- National Lead Company, now NL Industries, removed from the Dow Jones Industrial Average in 1916.
- North American Company, an electric utility holding company, broken up by the U.S. Securities and Exchange Commission (SEC) in 1946.
- Tennessee Coal, Iron and Railroad Company in Birmingham, Alabama, bought by U.S. Steel in 1907; U.S. Steel was removed from the Dow Jones Industrial Average in 1991.
- U.S. Leather Company, dissolved in 1952.
- United States Rubber Company, changed its name to Uniroyal in 1961, merged with private B.F. Goodrich in 1986, bought by Michelin in 1990.
When it was first published in the mid-1880s, the index stood at a level of 62.76. It reached a peak of 78.38 during the summer of 1890, but ended up hitting its all-time low of 28.48 in the summer of 1896 during the depths of what later became known as the Panic of 1896. Many of the biggest percentage price moves in the Dow occurred early in its history, as the nascent industrial economy matured. A brief war in 1898 between the U.S. and the Spanish Empire might have only had a minor impact in the Dow's direction.
The first decade of the 1900s would see the Dow halt its momentum as it worked its way through a pair of cataclysmic financial crises; the Panic of 1901 and the Panic of 1907. The Dow would remain stuck in a trading range between 53 and 103 points until late 1914. The negativity surrounding the 1906 San Francisco earthquake did little to improve the economic climate. International disturbances such as the Russo-Japanese War were few and far between and seemed to have little if any influence on the Dow. The average finished the decade at 99.05 points.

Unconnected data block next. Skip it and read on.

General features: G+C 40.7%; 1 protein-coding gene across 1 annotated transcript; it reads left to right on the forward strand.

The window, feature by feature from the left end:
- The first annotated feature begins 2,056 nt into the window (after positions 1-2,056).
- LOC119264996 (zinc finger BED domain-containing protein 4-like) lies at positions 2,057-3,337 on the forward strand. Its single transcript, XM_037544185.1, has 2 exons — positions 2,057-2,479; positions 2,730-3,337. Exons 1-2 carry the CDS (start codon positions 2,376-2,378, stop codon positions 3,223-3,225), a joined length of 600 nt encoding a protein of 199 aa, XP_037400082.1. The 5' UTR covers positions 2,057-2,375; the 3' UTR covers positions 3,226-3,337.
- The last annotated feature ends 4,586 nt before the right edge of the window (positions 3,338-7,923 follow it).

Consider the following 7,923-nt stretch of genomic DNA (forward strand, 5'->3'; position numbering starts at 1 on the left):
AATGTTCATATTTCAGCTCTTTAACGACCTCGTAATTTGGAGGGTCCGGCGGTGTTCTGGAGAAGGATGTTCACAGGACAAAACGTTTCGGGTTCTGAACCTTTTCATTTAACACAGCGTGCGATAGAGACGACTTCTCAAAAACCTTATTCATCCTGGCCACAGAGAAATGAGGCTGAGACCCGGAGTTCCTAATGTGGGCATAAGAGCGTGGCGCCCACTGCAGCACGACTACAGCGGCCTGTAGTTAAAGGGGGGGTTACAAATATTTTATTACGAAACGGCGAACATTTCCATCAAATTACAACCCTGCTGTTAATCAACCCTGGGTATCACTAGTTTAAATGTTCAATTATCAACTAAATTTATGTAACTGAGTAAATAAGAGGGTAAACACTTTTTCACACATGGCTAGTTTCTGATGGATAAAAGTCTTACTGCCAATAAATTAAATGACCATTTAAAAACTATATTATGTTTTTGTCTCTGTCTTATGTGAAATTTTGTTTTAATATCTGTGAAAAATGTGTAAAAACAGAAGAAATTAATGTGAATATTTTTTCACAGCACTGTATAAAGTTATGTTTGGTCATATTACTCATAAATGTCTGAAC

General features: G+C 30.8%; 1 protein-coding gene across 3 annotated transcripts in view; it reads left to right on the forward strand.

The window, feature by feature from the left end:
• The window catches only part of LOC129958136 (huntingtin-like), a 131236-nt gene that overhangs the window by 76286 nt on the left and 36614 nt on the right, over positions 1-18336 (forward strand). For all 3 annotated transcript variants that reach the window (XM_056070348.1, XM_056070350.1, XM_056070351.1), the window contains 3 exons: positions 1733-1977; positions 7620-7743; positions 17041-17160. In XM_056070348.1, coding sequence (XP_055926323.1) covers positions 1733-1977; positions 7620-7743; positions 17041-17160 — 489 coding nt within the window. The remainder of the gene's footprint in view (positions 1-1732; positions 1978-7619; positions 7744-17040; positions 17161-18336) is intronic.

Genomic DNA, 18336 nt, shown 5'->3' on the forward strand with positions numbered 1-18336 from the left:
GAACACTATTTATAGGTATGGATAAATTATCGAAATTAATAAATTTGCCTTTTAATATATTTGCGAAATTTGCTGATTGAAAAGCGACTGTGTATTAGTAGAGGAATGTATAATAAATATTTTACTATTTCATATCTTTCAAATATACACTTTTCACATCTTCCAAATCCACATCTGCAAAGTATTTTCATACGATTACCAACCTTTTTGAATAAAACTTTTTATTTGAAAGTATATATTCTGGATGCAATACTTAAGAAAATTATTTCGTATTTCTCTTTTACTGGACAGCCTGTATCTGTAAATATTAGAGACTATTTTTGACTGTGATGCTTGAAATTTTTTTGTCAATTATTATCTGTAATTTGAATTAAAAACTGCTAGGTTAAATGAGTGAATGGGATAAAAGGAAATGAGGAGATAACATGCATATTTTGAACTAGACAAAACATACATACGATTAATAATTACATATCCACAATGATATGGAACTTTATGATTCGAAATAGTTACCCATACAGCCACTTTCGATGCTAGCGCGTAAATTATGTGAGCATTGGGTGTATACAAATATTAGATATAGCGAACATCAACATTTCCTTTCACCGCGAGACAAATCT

At the start of the 1910s, the decade would begin with the Panic of 1910–1911 stifling economic growth for a lengthy period of time. History would later take its course on July 30, 1914; as the average stood at a level of 71.42 when a decision was made to close down the New York Stock Exchange, and suspend trading for a span of four and a half months. Some historians believe the exchange closed because of a concern that markets would plunge as a result of panic over the onset of World War I. An alternative explanation is that the Secretary of the Treasury, William Gibbs McAdoo, closed the exchange because he wanted to conserve the U.S. gold stock in order to launch the Federal Reserve System later that year, with enough gold to keep the U.S. at par with the gold standard. When the markets reopened on December 12, 1914, the index closed at 54, a drop of 24.39%. Also, in trying to explain the huge percentage drop, there was a new recalculation performed on the index in September 1916. Additions to the index raised the number of companies to 20, resulting in a mathematical inconsistency to the average from previous years, including 1914. Following World War I, the U.S. would experience another downturn in economic activity in what became known as the Post-World War I recession. The Dow's performance would remain virtually unchanged from the closing value of the previous decade, adding only 8.26%, from 99.05 points at the beginning of 1910, to a level of 107.23 points at the end of 1919.